Skip to content

Signs You've Already Had COVID-19 Now

Three common signs you've had COVID, according to experts. 
FACT CHECKED BY Emilia Paluszek

​​In March 2020,  The World Health Organization declared COVID-19 a global pandemic and in that time frame an estimated 140 Americans have had COVID  the Washington Post reports and there's been 975.515 to date according to the New York Times. There's still so much to be learned about COVID, but one thing is clear, the virus affects everyone differently. Some people will experience severe symptoms while others will have a very mild case or no symptoms at all. While it's impossible to know if you've been infected without seeing a physician or getting tested, there are signs you've had it. Eat This, Not That! Health spoke with experts who explain what symptoms reveal you've had the virus and why COVID is likely to surge again. Read on—and to ensure your health and the health of others, don't miss these Sure Signs You've Already Had COVID.


Brain Fog

Woman hands on his head felling headache dizzy sense of spinning dizziness with motion

Dr. Ramzi Yacoub (PharmD), SingleCare Chief Pharmacy Officer says, "If you're experiencing brain fog and the inability to concentrate, it may be a sign you already had COVID. Cognitive slowing and mood problems after a person is infected with the coronavirus are much more prevalent than other viral infections."


Bad Cold

Young woman sitting alone on her sofa at home and coughing.

According to Dr. Yacoub, "While it's not uncommon to get a cold every winter, if it was around for 2 weeks or longer it might have been COVID. While a cold typically lasts only a few days, COVID cold-like symptoms can manifest for much longer, causing a fever and making it hard to breathe."


Tiredness / Fatigue

zoom call fatigue

Dr. Yacoub explains, "Another common symptom of COVID-19 is ongoing fatigue. Many patients report chronic tiredness and the feeling of waking every morning feeling like they never slept, even six months after potential exposure."

RELATED: Sure Signs You Have an UTI, Say Physicians


Get the Right Test

Woman taking COVID test.

Dr. Kunal Gurav, M.D., FACC, MBA, ChenMed Medical Director of Cardiology and Regional Chief Clinical Officer for Dedicated Senior Medical Centers in Missouri and Tennessee explains, "Antibody tests are unreliable and there's no clear data about what level of antibodies are considered "protective". The best way is to do an antigen test or RT-PCR when you are exposed or symptomatic. Vaccines offer more reliable protection than natural infection."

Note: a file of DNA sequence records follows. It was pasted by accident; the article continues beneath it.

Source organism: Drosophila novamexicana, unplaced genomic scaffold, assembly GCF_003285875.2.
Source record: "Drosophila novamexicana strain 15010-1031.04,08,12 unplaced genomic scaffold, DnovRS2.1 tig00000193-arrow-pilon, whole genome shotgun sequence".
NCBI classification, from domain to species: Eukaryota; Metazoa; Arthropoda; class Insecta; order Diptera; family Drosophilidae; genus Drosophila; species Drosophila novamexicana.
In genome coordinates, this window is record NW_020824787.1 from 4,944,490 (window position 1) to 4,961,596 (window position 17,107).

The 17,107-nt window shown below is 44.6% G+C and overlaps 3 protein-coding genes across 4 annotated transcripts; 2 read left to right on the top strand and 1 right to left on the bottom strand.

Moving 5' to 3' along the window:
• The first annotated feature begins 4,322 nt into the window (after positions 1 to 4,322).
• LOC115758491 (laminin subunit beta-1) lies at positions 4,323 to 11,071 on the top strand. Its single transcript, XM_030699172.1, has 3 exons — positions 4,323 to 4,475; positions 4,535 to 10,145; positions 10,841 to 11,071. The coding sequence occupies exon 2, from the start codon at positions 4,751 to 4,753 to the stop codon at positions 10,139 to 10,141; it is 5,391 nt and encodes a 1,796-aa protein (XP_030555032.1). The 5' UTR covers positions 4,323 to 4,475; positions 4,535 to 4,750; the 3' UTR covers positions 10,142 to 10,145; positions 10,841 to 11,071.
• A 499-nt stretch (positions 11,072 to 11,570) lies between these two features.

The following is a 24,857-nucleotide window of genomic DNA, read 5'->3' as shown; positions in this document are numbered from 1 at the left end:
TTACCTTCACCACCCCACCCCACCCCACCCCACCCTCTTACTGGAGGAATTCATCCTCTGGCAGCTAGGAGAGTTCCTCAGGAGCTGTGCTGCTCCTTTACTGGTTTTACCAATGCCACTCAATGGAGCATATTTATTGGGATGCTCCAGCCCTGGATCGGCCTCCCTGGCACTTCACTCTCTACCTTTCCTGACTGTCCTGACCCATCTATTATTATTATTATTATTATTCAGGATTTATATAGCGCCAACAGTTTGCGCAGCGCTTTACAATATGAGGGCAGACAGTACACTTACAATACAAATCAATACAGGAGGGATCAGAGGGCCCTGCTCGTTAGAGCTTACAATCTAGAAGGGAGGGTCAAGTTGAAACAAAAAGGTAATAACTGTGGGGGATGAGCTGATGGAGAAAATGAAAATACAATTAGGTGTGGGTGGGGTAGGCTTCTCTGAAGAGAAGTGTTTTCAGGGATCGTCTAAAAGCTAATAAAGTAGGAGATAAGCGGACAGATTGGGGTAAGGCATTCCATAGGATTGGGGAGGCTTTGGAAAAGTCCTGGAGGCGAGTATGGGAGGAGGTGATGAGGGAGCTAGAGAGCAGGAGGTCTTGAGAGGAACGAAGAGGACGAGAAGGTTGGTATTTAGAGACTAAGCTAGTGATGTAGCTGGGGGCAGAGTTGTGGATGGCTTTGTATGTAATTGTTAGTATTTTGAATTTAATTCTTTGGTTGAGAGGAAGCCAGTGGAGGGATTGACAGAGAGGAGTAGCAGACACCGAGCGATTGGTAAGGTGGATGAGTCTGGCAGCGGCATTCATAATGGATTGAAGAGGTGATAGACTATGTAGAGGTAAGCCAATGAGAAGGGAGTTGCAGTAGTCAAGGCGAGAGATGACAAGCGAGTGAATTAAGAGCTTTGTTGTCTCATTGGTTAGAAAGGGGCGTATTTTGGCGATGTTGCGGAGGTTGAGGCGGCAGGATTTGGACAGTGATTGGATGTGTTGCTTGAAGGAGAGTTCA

RELATED: Sure Signs You Have Hypertension, Say Physicians


Why COVID is Likely to Surge Again

Tired exhausted female scrub nurse

Erica Susky, an Infection Control Practitioner (ICP) in hospital epidemiology states "COVID-19 has so far occurred in surges either when a newer Variant of Concern (VOC) emerged or when public health restrictions eased and more people congregated. It is hard to predict when and if a new VOC will occur but viruses, as all living things, will evolve and another variant will likely occur. What will likely imminently drive another increase in COVID-19 cases is a relaxing of public health restrictions. As more people go without masks and congregate, there are more opportunities for SARS-CoV-2 to spread from person to person."

RELATED: What an Unhealthy Gut Feels Like, According to Experts


How to Stay Safe Out There


Follow the public health fundamentals and help end this pandemic, no matter where you live—get vaccinated or boosted ASAP; if you live in an area with low vaccination rates, wear an N95 face mask, don't travel, social distance, avoid large crowds, don't go indoors with people you're not sheltering with (especially in bars), practice good hand hygiene, and to protect your life and the lives of others, don't visit any of these 35 Places You're Most Likely to Catch COVID.

Heather Newgen
Heather Newgen has two decades of experience reporting and writing about health, fitness, entertainment and travel. Heather currently freelances for several publications. Read more about Heather